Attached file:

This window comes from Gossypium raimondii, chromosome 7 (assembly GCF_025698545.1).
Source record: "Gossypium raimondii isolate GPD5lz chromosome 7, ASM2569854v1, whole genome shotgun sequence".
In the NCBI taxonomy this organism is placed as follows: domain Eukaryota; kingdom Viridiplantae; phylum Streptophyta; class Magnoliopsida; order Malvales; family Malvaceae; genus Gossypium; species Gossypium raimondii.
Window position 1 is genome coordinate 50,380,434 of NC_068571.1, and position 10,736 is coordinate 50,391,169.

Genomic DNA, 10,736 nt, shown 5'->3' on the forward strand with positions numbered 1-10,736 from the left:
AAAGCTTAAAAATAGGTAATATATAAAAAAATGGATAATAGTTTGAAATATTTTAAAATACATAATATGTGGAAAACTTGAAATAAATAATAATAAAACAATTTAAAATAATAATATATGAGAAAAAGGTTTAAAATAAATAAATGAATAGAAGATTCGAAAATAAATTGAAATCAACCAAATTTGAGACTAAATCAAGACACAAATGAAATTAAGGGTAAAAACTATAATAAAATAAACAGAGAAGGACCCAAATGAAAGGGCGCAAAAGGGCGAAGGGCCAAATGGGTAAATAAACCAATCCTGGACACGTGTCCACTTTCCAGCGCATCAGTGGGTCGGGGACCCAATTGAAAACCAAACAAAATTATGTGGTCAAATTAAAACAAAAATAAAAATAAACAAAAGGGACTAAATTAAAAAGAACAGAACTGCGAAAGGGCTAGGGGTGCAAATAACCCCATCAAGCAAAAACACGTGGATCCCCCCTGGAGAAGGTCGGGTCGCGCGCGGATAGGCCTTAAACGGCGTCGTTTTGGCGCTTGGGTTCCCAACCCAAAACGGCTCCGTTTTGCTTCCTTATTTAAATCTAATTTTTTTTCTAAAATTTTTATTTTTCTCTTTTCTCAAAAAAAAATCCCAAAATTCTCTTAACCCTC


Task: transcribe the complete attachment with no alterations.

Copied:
This window comes from Gossypium raimondii, chromosome 7 (assembly GCF_025698545.1).
Source record: "Gossypium raimondii isolate GPD5lz chromosome 7, ASM2569854v1, whole genome shotgun sequence".
In the NCBI taxonomy this organism is placed as follows: domain Eukaryota; kingdom Viridiplantae; phylum Streptophyta; class Magnoliopsida; order Malvales; family Malvaceae; genus Gossypium; species Gossypium raimondii.
Window position 1 is genome coordinate 50,380,434 of NC_068571.1, and position 10,736 is coordinate 50,391,169.

Genomic DNA, 10,736 nt, shown 5'->3' on the forward strand with positions numbered 1-10,736 from the left:
AAAGCTTAAAAATAGGTAATATATAAAAAAATGGATAATAGTTTGAAATATTTTAAAATACATAATATGTGGAAAACTTGAAATAAATAATAATAAAACAATTTAAAATAATAATATATGAGAAAAAGGTTTAAAATAAATAAATGAATAGAAGATTCGAAAATAAATTGAAATCAACCAAATTTGAGACTAAATCAAGACACAAATGAAATTAAGGGTAAAAACTATAATAAAATAAACAGAGAAGGACCCAAATGAAAGGGCGCAAAAGGGCGAAGGGCCAAATGGGTAAATAAACCAATCCTGGACACGTGTCCACTTTCCAGCGCATCAGTGGGTCGGGGACCCAATTGAAAACCAAACAAAATTATGTGGTCAAATTAAAACAAAAATAAAAATAAACAAAAGGGACTAAATTAAAAAGAACAGAACTGCGAAAGGGCTAGGGGTGCAAATAACCCCATCAAGCAAAAACACGTGGATCCCCCCTGGAGAAGGTCGGGTCGCGCGCGGATAGGCCTTAAACGGCGTCGTTTTGGCGCTTGGGTTCCCAACCCAAAACGGCTCCGTTTTGCTTCCTTATTTAAATCTAATTTTTTTTCTAAAATTTTTATTTTTCTCTTTTCTCAAAAAAAAATCCCAAAATTCTCTTAACCCTC